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React Design Principles

  1. Composition

    Components written by different people should work well together. It is important to us that you can add functionality to a component without causing rippling changes throughout the codebase. In React, components describe any composable behavior, and this includes rendering, lifecycle, and state.

  2. Common Abstraction

    This is why sometimes we add features to React itself. If we notice that many components implement a certain feature in incompatible or inefficient ways, we might prefer to bake it into React as we believe it benefits the whole ecosystem.

  3. Escape Hatches

    React believes that staying accessible to a wide range of developers with different skills and experience levels is an explicit goal of the project. If a useful pattern cannot be described declaratively, an imperative API or a replacable, temporary working API is developed based on feasibility.

  4. Stability

    We value API stability. When we deprecate a pattern, we study its internal usage at Facebook and add deprecation warnings. They let us assess the impact of the change. Sometimes we back out if we see that it is too early, and we need to think more strategically about getting the codebases to the point where they are ready for this change.

  5. Interoperability

    We place high value in interoperability with existing systems and gradual adoption. It is important to us that any product team can start using React for a small feature rather than rewrite their code to bet on it. This is why React provides escape hatches to work with mutable models, and tries to work well together with other UI libraries.

  6. Scheduling

    It is a key goal for React that the amount of the user code that executes before yielding back into React is minimal. If something is offscreen, we can delay any logic related to it. If data is arriving faster than the frame rate, we can coalesce and batch updates. We can prioritize work coming from user interactions over less important background work to avoid dropping frames ensuring that React retains the capability to schedule and split work based on its knowledge about the UI.

  7. Developer Experience

    Providing a good developer experience is important to us. We also try to go an extra mile to provide helpful developer warnings.The usage patterns that we see internally at Facebook help us understand what the common mistakes are, and how to prevent them early. When we add new features, we try to anticipate the common mistakes and warn about them.

  8. Debugging

    When something goes wrong, it is important that you have breadcrumbs to trace the mistake to its source in the codebase. In React, props and state are those breadcrumbs. If the props are wrong, you can trace back to the poisonous component else if the state is wrong, we can monitor setState calls. This ability to trace any UI to the data that produced it is an explicit design goal to ensure that state is not “trapped” in closures and combinators, and is available to React directly.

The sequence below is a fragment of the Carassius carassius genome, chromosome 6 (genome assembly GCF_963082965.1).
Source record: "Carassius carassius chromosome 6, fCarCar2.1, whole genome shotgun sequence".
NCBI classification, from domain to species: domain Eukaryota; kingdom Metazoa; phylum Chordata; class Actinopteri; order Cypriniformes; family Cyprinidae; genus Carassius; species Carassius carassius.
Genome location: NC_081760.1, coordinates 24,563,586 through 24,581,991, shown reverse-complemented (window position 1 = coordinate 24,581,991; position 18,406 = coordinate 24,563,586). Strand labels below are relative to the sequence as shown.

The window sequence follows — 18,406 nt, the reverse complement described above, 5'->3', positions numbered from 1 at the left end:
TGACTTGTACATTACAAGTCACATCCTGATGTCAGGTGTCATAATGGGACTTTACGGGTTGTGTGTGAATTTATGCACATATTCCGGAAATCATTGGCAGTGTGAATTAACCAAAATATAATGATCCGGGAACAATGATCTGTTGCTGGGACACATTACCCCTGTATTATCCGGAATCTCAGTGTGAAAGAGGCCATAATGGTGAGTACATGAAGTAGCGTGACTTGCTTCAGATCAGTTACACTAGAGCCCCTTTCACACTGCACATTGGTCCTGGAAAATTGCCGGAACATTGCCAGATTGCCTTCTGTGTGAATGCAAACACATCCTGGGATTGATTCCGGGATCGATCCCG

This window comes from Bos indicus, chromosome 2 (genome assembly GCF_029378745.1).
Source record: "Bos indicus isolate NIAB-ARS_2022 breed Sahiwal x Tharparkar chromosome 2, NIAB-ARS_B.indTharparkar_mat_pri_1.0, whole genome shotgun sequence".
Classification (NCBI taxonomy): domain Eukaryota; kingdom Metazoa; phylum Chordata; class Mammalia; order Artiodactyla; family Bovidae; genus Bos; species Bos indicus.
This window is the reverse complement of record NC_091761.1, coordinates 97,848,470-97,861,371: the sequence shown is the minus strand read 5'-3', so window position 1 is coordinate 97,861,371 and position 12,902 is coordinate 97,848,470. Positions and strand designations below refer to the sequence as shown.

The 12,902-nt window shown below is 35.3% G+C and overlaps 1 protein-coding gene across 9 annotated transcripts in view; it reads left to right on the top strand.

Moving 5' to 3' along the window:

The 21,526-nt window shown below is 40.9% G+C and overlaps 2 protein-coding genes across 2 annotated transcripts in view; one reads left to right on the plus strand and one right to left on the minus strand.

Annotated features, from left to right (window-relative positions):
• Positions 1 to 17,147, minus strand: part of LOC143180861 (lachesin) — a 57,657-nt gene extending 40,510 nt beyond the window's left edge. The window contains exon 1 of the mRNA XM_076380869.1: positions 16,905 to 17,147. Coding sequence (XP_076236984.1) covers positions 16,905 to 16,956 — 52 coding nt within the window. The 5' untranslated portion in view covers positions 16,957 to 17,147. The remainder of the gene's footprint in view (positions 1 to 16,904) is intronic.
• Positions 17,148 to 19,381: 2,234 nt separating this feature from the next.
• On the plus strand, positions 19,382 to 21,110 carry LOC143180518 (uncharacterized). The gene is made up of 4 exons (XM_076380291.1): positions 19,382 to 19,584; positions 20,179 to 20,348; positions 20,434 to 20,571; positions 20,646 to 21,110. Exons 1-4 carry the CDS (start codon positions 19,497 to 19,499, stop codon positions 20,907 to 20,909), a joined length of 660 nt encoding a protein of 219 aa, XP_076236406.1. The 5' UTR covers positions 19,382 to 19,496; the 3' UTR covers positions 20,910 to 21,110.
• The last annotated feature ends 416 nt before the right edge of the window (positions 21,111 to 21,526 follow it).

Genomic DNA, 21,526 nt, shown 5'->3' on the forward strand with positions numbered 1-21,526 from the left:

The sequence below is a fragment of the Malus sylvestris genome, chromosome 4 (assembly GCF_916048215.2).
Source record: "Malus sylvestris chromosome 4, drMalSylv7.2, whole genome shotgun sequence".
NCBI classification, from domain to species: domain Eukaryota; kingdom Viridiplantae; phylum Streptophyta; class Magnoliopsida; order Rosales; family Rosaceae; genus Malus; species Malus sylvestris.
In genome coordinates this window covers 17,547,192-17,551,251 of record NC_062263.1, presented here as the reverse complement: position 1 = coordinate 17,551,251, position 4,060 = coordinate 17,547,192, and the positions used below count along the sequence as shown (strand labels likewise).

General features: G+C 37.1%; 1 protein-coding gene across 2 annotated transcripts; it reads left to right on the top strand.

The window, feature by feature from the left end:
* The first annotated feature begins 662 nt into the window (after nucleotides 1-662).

9. Configuration

    We find global runtime configuration options to be problematic. Since composition is central to React, we don’t provide global configuration in code.

  10. Beyond the DOM

    Being renderer-agnostic is an important design constraint of React. It adds some overhead in the internal representations. On the other hand, any improvements to the core translate across platforms. Having a single programming model lets us form engineering teams around products instead of platforms.

  11. Implementation

    We prefer boring code to clever code. Code is disposable and often changes. So it is important that it doesn’t introduce new internal abstractions unless absolutely necessary. When we evaluate new code, we are looking for an implementation that is correct, performant and affords a good developer experience. Elegance is secondary.

  12. Optimized for Tooling

    Optimizing for search is also important because of our reliance on codemods to make breaking changes. We want it to be easy and safe to apply vast automated changes across the codebase, and unique verbose names help us achieve this. Similarly, distinctive names make it easy to write custom lint rules about using React without worrying about potential false positives.

  13. Dogfooding

    We found that picking a small audience and focusing on making them happy brings a positive net effect. While community issues are addressed, we are likely to prioritize the issues that people are also experiencing internally at Facebook. Counter-intuitively, we think this is the main reason why the community can bet on React. Dogfooding it means that our vision stays sharp and we have a focused direction going forward.